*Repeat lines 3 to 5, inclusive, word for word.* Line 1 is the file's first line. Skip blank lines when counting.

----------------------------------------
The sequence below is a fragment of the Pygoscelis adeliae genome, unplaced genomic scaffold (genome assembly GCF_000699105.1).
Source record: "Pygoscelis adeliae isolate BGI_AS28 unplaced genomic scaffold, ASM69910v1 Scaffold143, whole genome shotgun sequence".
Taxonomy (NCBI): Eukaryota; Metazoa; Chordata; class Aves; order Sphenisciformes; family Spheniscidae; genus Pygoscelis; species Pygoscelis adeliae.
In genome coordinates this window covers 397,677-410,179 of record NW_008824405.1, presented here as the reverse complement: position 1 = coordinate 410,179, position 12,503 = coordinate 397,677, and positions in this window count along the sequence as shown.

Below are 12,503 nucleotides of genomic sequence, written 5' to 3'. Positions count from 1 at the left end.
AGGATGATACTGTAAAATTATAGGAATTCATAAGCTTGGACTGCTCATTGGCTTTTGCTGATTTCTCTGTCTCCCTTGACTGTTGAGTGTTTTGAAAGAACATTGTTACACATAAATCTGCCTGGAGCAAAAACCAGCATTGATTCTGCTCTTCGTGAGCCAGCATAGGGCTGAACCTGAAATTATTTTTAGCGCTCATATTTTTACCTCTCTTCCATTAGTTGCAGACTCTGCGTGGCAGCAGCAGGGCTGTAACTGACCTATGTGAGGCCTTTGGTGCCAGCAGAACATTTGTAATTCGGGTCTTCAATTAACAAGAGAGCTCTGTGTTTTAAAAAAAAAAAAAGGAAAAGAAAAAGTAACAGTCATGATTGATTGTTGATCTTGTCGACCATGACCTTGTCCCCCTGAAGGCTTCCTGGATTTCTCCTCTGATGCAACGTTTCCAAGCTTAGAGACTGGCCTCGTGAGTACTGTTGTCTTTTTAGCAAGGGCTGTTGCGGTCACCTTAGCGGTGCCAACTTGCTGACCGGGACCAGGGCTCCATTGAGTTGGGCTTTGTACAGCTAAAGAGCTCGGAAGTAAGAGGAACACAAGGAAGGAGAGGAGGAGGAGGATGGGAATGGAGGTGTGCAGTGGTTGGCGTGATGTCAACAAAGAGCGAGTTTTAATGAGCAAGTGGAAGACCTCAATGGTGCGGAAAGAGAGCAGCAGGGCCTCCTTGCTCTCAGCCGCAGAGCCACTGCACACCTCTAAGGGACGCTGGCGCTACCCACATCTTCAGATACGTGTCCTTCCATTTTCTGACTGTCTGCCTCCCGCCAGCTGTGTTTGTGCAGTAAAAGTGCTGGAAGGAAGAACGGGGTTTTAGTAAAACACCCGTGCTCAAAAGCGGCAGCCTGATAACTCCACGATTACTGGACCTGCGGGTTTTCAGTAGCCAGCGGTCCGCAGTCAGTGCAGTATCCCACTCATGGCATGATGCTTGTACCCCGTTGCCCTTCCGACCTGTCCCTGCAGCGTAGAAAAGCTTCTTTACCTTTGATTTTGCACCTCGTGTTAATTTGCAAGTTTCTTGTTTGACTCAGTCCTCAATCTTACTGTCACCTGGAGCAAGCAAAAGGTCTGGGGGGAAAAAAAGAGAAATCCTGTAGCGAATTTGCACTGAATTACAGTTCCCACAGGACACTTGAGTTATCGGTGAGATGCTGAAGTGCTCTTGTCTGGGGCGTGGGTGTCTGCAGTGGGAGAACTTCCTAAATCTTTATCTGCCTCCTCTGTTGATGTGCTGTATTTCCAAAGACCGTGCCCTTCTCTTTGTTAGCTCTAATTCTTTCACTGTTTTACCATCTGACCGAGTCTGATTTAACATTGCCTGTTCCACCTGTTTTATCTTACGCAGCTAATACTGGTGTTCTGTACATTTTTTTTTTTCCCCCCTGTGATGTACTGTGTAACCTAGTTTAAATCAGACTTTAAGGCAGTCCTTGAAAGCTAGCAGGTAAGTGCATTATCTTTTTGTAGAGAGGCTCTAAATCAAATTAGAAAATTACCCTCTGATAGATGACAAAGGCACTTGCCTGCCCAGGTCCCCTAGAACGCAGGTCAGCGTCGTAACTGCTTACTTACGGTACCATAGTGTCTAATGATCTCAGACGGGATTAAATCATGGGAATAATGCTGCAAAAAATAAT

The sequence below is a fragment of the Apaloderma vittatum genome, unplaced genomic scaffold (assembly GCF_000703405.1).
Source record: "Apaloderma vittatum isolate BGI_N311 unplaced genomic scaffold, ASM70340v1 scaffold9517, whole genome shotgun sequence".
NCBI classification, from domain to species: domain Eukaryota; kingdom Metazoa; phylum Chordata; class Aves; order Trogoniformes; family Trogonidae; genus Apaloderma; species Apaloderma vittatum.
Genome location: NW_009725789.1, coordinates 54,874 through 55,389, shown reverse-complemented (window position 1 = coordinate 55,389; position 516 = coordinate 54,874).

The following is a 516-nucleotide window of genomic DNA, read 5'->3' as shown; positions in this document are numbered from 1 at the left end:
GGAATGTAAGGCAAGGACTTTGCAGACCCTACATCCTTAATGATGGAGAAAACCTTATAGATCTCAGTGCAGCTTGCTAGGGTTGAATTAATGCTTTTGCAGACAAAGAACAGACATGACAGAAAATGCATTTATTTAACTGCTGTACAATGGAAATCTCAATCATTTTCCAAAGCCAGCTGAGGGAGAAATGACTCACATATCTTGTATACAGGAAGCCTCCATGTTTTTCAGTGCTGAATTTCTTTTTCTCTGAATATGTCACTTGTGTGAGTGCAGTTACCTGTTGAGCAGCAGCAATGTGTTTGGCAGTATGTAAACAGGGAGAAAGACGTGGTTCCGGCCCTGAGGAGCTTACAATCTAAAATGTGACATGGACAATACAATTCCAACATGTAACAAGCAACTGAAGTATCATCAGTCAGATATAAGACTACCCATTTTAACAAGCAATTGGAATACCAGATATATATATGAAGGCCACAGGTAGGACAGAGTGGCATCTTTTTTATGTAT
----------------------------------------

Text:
Taxonomy (NCBI): Eukaryota; Metazoa; Chordata; class Aves; order Sphenisciformes; family Spheniscidae; genus Pygoscelis; species Pygoscelis adeliae.
In genome coordinates this window covers 397,677-410,179 of record NW_008824405.1, presented here as the reverse complement: position 1 = coordinate 410,179, position 12,503 = coordinate 397,677, and positions in this window count along the sequence as shown.

Below are 12,503 nucleotides of genomic sequence, written 5' to 3'. Positions count from 1 at the left end.